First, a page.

Towns & Parishes
"Harlaston is a village and township, pleasantly seated on an eminence, south of the river Mease, four miles N of Tamworth, and two and a half miles W of Clifton Campville, to which it was a chapelry untill 1845 and in whose parish it was situated. It has 221 inhabitants, and about 1400 acres of land. Captain Theophilus Levett and W Chettle, Esq are lords of the manor, but a great part of the soil belongs to Sir Robert Burdett, Bart, and Viscount Chetwynd.[From History, Gazetteer and Directory of Staffordshire, William White, Sheffield, 1851]
A transcription of the Monumental Inscriptions of the church of St Matthew, Harlaston, has been published by the Birmingham & Midland SGH.
The population of Harlaston chapelry was as follows:
1801 -- 160
1831 -- 218
1841 -- 221
"The church (St Matthew) is an old brick edifice, with an old wooden tower. The nave was rebuilt and repewed with oak about 25 years ago. As stated, it was a chapelry until 1845. The newly constituted rectory is in the patronage of HJ Pye, Esq and incumbency of the Rev RR Bloxham, MA."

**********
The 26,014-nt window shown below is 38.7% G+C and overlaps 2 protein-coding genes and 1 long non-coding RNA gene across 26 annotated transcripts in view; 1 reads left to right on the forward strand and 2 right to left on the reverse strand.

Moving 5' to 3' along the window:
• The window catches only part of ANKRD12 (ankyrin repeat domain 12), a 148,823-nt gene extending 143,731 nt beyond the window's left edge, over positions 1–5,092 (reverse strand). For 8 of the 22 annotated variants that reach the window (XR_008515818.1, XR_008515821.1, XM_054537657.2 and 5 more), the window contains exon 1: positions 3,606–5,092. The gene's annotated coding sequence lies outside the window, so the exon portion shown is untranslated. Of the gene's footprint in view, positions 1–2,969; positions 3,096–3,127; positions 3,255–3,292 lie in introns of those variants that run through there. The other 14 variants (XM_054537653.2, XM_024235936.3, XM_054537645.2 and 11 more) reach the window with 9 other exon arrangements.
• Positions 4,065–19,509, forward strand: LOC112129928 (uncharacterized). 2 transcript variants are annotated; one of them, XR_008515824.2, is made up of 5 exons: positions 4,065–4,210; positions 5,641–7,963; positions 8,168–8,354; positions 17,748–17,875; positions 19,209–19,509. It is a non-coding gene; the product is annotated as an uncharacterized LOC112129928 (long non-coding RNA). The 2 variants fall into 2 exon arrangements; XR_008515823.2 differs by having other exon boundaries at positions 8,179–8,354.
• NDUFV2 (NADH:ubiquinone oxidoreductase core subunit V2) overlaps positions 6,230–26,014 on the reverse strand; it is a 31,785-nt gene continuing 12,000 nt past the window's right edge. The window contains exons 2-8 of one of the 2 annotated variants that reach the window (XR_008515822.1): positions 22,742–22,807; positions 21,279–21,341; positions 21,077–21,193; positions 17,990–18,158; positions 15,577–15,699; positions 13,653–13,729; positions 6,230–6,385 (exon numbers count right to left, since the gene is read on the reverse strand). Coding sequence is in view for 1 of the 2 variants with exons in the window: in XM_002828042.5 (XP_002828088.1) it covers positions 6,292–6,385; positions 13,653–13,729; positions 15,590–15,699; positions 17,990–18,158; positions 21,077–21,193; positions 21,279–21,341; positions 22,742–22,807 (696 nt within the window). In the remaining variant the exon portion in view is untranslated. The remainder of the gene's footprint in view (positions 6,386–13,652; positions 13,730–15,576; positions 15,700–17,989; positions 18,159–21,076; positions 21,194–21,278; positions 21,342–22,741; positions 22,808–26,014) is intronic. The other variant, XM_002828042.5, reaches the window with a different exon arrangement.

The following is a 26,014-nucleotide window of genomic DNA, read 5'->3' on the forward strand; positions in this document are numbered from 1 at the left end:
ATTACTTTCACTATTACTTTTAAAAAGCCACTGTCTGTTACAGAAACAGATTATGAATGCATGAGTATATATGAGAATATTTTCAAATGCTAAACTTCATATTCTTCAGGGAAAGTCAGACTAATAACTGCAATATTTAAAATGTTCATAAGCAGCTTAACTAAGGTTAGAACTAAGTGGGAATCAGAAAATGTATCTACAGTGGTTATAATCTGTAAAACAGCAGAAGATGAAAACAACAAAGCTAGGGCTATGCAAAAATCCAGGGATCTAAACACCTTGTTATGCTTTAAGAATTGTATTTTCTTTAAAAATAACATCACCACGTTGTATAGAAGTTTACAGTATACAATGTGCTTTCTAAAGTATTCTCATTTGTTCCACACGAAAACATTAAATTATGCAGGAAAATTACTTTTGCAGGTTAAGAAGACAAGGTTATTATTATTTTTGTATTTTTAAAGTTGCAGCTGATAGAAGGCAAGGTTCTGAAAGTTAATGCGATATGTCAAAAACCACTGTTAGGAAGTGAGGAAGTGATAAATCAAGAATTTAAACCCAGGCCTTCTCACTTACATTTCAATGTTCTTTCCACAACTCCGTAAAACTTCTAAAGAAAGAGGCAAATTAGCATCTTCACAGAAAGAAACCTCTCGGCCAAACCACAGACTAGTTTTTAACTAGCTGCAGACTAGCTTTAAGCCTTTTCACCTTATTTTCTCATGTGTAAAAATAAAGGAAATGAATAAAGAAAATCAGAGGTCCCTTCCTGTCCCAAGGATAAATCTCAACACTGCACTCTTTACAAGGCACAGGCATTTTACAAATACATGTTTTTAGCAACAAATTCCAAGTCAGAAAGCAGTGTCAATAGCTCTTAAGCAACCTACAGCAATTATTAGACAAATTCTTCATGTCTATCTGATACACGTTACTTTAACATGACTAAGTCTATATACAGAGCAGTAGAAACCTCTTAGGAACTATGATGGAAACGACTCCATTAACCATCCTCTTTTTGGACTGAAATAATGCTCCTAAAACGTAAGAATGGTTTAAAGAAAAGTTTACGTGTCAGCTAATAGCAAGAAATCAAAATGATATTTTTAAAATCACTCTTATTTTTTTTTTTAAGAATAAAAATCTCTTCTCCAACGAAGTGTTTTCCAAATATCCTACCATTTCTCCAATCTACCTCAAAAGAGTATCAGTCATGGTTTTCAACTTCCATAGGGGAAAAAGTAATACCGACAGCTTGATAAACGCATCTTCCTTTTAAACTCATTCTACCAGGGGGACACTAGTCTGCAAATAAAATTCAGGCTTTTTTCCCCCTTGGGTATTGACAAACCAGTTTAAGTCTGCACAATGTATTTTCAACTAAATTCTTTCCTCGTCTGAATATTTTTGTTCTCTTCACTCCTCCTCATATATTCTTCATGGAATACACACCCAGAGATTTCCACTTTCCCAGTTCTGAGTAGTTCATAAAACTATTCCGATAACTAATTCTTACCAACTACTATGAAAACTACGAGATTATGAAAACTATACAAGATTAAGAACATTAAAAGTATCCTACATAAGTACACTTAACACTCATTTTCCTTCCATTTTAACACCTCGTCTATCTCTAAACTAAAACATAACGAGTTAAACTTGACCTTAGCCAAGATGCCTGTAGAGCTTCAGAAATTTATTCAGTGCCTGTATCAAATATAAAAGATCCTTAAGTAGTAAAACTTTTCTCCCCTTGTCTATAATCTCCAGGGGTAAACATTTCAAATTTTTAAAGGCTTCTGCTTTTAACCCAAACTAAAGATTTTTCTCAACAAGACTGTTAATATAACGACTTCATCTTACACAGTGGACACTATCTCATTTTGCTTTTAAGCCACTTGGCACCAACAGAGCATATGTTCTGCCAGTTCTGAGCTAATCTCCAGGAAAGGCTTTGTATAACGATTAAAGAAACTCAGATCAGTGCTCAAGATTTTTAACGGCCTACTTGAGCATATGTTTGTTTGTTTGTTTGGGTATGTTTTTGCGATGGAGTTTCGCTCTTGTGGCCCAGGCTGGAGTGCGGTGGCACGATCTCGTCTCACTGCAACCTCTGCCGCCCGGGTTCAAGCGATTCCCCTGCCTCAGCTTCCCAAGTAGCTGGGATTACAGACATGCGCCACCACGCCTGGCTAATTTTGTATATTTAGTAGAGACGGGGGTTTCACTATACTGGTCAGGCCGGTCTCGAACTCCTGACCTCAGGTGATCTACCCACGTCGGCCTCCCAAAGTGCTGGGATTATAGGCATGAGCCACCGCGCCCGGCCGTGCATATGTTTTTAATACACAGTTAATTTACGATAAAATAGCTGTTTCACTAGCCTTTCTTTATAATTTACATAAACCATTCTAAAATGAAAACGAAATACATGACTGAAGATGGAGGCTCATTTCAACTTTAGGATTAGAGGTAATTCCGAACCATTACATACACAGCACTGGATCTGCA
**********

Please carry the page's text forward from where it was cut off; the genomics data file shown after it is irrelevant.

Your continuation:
[From History, Gazetteer and Directory of Staffordshire, William White, Sheffield, 1851)
St Matthew, Harlaston, was a chapelry of Clifton Campville parish, details of which can be found on the Clifton Campville parish page.
Church of England Registers
The register of St Matthew commences in 1693. The original registers for the period 1693-1797 & 1813-1913 (Bapts), 1695-1967 (Mar) & 1741-1793 (Bur) are deposited at Staffordshire Record Office. There is an account of an earlier register existing in the diocesan registry at Lichfield but its present whereabouts are unknown.
Bishops Transcripts for the period 1679-1870 (with many gaps) are deposited at Lichfield Record Office.
Harlaston was part of Clifton Campville parish which became part of Tamworth Union following the Poor Law Amendment Act of 1834.
[Last updated: 29th May 2000, Mike Harbach. © 1998, 2000]